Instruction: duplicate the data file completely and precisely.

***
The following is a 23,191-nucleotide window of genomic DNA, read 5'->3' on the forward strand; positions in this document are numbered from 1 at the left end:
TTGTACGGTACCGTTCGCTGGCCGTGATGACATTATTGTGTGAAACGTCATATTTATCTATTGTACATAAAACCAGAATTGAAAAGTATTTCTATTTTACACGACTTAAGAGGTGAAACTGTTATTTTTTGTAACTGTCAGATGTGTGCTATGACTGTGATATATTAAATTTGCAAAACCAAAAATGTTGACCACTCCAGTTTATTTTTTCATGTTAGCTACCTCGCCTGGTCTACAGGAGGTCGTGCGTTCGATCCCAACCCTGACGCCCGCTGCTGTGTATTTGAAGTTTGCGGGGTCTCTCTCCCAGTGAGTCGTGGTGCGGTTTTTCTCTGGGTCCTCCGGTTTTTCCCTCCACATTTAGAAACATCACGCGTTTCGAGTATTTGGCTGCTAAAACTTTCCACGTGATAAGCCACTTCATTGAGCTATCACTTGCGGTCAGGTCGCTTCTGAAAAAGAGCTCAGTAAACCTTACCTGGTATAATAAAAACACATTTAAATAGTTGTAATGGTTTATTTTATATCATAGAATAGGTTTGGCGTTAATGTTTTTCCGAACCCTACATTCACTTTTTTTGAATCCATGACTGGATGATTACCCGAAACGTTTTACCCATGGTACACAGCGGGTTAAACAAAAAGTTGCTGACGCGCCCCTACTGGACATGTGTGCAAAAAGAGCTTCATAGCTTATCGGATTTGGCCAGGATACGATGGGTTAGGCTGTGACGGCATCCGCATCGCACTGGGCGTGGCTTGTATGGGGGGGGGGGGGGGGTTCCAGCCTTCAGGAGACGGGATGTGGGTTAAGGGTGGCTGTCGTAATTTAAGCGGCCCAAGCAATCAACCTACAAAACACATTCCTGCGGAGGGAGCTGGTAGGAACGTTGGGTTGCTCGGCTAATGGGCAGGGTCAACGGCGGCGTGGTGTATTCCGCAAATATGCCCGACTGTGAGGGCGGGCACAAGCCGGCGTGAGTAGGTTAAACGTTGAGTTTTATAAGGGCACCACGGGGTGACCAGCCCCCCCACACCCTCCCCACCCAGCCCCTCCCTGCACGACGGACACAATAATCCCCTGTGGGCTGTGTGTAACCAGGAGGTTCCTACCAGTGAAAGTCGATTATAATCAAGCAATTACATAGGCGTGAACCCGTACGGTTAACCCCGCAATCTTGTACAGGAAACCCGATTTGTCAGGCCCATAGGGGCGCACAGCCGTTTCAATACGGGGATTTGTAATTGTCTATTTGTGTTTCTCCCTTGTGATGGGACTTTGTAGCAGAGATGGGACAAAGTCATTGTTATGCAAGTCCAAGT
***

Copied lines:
The following is a 23,191-nucleotide window of genomic DNA, read 5'->3' on the forward strand; positions in this document are numbered from 1 at the left end:
TTGTACGGTACCGTTCGCTGGCCGTGATGACATTATTGTGTGAAACGTCATATTTATCTATTGTACATAAAACCAGAATTGAAAAGTATTTCTATTTTACACGACTTAAGAGGTGAAACTGTTATTTTTTGTAACTGTCAGATGTGTGCTATGACTGTGATATATTAAATTTGCAAAACCAAAAATGTTGACCACTCCAGTTTATTTTTTCATGTTAGCTACCTCGCCTGGTCTACAGGAGGTCGTGCGTTCGATCCCAACCCTGACGCCCGCTGCTGTGTATTTGAAGTTTGCGGGGTCTCTCTCCCAGTGAGTCGTGGTGCGGTTTTTCTCTGGGTCCTCCGGTTTTTCCCTCCACATTTAGAAACATCACGCGTTTCGAGTATTTGGCTGCTAAAACTTTCCACGTGATAAGCCACTTCATTGAGCTATCACTTGCGGTCAGGTCGCTTCTGAAAAAGAGCTCAGTAAACCTTACCTGGTATAATAAAAACACATTTAAATAGTTGTAATGGTTTATTTTATATCATAGAATAGGTTTGGCGTTAATGTTTTTCCGAACCCTACATTCACTTTTTTTGAATCCATGACTGGATGATTACCCGAAACGTTTTACCCATGGTACACAGCGGGTTAAACAAAAAGTTGCTGACGCGCCCCTACTGGACATGTGTGCAAAAAGAGCTTCATAGCTTATCGGATTTGGCCAGGATACGATGGGTTAGGCTGTGACGGCATCCGCATCGCACTGGGCGTGGCTTGTATGGGGGGGGGGGGGGGGTTCCAGCCTTCAGGAGACGGGATGTGGGTTAAGGGTGGCTGTCGTAATTTAAGCGGCCCAAGCAATCAACCTACAAAACACATTCCTGCGGAGGGAGCTGGTAGGAACGTTGGGTTGCTCGGCTAATGGGCAGGGTCAACGGCGGCGTGGTGTATTCCGCAAATATGCCCGACTGTGAGGGCGGGCACAAGCCGGCGTGAGTAGGTTAAACGTTGAGTTTTATAAGGGCACCACGGGGTGACCAGCCCCCCCACACCCTCCCCACCCAGCCCCTCCCTGCACGACGGACACAATAATCCCCTGTGGGCTGTGTGTAACCAGGAGGTTCCTACCAGTGAAAGTCGATTATAATCAAGCAATTACATAGGCGTGAACCCGTACGGTTAACCCCGCAATCTTGTACAGGAAACCCGATTTGTCAGGCCCATAGGGGCGCACAGCCGTTTCAATACGGGGATTTGTAATTGTCTATTTGTGTTTCTCCCTTGTGATGGGACTTTGTAGCAGAGATGGGACAAAGTCATTGTTATGCAAGTCCAAGT